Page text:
A staunch opponent of water fluoridation presented the science behind his case Thursday during a presentation to the Southern Alberta Council on Public Affairs.
Numerous studies from around the world cast serious doubt on the effectiveness and safety of adding fluoride to public drinking water, said James Beck, a University of Calgary professor emeritus of medical biophysics.
But even aside from those concerns, he said, there’s no ethical basis for adding what amounts to an unapproved, untested drug to water.
“It’s given to us without our informed consent,” he said. “They’re treating us in a way a medical doctor can’t even treat you without seeing you, without talking to you.”
Beck cited a 1990 study in the United States and 1996 study in Australia which both found only a negligible difference in the incidence of tooth decay among people drinking fluoridated water compared to those who drank water without fluoride.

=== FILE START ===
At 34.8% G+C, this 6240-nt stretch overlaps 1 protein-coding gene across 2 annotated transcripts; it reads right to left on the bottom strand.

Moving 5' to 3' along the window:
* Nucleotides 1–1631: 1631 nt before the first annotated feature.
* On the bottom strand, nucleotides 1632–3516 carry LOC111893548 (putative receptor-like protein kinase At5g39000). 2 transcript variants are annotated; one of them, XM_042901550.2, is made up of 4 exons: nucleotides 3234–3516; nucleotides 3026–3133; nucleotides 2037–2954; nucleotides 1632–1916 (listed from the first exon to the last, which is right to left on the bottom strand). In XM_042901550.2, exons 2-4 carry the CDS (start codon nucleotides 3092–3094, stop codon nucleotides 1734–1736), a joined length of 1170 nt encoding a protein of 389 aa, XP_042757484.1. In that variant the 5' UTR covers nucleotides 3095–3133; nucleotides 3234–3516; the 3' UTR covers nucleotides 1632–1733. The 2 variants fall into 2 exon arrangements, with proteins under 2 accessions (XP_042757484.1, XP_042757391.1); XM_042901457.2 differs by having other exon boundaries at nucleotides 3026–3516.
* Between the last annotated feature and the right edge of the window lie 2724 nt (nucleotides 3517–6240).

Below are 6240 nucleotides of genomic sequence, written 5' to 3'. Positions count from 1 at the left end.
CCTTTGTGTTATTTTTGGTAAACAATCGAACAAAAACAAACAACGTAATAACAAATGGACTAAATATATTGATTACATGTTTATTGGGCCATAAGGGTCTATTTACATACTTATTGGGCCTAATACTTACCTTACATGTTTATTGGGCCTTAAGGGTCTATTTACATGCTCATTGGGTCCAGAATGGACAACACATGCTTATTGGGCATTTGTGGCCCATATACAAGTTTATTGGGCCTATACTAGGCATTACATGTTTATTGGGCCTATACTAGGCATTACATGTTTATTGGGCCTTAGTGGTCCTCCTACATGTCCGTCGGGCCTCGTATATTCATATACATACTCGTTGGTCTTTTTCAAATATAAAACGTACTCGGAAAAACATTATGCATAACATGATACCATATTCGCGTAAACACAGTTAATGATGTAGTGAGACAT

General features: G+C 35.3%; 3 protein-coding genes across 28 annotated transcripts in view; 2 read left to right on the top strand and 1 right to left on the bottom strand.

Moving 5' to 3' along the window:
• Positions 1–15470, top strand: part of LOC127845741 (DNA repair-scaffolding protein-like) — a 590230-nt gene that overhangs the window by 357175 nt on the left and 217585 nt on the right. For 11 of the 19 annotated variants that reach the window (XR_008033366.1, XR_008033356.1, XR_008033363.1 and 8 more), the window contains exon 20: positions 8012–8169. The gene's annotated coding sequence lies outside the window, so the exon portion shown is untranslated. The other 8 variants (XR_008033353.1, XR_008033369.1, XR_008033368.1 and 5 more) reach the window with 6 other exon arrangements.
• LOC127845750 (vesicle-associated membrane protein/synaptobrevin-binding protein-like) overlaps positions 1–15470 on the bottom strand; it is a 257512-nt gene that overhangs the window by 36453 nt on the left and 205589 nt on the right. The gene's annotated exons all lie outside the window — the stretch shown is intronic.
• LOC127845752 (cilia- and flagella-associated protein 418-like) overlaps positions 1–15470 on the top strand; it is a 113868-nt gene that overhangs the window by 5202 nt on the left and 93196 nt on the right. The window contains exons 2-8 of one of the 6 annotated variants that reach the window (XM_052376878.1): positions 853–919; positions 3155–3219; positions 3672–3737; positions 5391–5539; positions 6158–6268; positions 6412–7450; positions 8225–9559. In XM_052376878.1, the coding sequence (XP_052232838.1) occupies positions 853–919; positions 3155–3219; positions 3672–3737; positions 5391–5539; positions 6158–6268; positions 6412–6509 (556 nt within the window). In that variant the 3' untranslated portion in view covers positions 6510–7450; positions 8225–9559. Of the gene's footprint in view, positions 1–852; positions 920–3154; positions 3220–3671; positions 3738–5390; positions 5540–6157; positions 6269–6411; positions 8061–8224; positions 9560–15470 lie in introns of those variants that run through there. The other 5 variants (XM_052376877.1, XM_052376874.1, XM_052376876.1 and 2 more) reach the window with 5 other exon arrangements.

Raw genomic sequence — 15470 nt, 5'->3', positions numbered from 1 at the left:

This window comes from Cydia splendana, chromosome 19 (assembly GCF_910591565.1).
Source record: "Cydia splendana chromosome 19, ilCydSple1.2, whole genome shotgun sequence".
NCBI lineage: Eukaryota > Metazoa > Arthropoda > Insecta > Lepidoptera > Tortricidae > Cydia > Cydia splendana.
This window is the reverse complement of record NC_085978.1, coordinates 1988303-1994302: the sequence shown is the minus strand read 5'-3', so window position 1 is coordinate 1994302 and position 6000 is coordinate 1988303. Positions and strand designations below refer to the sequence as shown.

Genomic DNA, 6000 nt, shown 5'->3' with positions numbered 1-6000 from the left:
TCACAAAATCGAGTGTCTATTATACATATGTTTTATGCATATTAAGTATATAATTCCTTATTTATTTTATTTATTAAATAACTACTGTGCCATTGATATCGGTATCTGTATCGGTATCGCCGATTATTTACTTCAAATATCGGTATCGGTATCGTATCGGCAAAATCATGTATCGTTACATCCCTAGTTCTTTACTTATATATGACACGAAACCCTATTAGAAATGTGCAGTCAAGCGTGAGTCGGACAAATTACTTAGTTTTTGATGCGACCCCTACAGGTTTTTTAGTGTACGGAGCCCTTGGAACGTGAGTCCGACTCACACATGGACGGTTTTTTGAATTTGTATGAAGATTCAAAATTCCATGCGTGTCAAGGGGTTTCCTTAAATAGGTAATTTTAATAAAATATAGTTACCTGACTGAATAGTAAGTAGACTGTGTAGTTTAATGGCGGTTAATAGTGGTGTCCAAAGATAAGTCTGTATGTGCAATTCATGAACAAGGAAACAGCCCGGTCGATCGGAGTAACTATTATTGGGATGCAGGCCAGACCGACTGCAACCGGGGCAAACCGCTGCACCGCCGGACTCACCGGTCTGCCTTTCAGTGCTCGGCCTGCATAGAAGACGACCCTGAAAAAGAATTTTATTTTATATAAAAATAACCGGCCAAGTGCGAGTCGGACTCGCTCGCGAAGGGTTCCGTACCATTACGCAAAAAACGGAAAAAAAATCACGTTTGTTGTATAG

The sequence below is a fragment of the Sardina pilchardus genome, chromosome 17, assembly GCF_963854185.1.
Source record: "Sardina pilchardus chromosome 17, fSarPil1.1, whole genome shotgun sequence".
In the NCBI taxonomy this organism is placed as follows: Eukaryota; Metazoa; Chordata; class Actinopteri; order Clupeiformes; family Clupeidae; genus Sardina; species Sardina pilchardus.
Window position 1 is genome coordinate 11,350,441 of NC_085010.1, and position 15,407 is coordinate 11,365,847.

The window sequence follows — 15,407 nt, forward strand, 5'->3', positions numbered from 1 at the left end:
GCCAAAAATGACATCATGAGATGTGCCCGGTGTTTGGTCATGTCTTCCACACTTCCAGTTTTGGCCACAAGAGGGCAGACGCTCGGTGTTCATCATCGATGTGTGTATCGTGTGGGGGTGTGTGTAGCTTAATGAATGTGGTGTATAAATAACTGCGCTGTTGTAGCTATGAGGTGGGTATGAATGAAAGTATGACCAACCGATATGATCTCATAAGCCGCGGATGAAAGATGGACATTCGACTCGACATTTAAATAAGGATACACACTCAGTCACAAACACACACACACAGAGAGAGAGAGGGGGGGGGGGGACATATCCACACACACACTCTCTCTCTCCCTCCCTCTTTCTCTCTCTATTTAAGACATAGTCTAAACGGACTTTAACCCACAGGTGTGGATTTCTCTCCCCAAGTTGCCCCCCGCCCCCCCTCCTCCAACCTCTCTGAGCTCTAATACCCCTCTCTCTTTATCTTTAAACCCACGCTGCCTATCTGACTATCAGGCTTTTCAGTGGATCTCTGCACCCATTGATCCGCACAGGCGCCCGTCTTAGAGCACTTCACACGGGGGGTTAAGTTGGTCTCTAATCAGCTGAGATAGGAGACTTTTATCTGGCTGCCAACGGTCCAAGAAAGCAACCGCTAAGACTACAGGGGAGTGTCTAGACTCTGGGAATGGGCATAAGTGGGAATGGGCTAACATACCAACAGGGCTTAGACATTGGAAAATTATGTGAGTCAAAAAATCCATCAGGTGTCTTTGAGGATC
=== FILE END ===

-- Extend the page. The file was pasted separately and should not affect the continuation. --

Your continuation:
In addition, he said, a variety of possible health problems such as reduced bone strength, thyroid abnormalities and early arthritis may be linked to water fluoridation in concentrations ranging from 0.9-1.8 parts per million.
He noted fluoride occurs naturally in mothers’ breast milk at a concentration of 0.04 ppm.
Since 2003, the fluoride concentration for City of Lethbridge water has been 0.07 ppm, in keeping with provincial guidelines.
Beck, who recently co-authored the book “The Case Against Fluoride,” acknowledged water fluoridation has long been a controversial and polarizing issue.
The best resolution to the debate, he said, would be for “both sides and everyone in the middle to open their minds” and give a more respectful hearing to both perspectives.
Controversy over fluoride is nothing new in southern Alberta, either. It was a contentious issue for two decades before being implemented in 1974 following a plebiscite in which 50.6 per cent of participants voted in favour. It was the city’s fifth plebiscite on fluoridation in 17 years.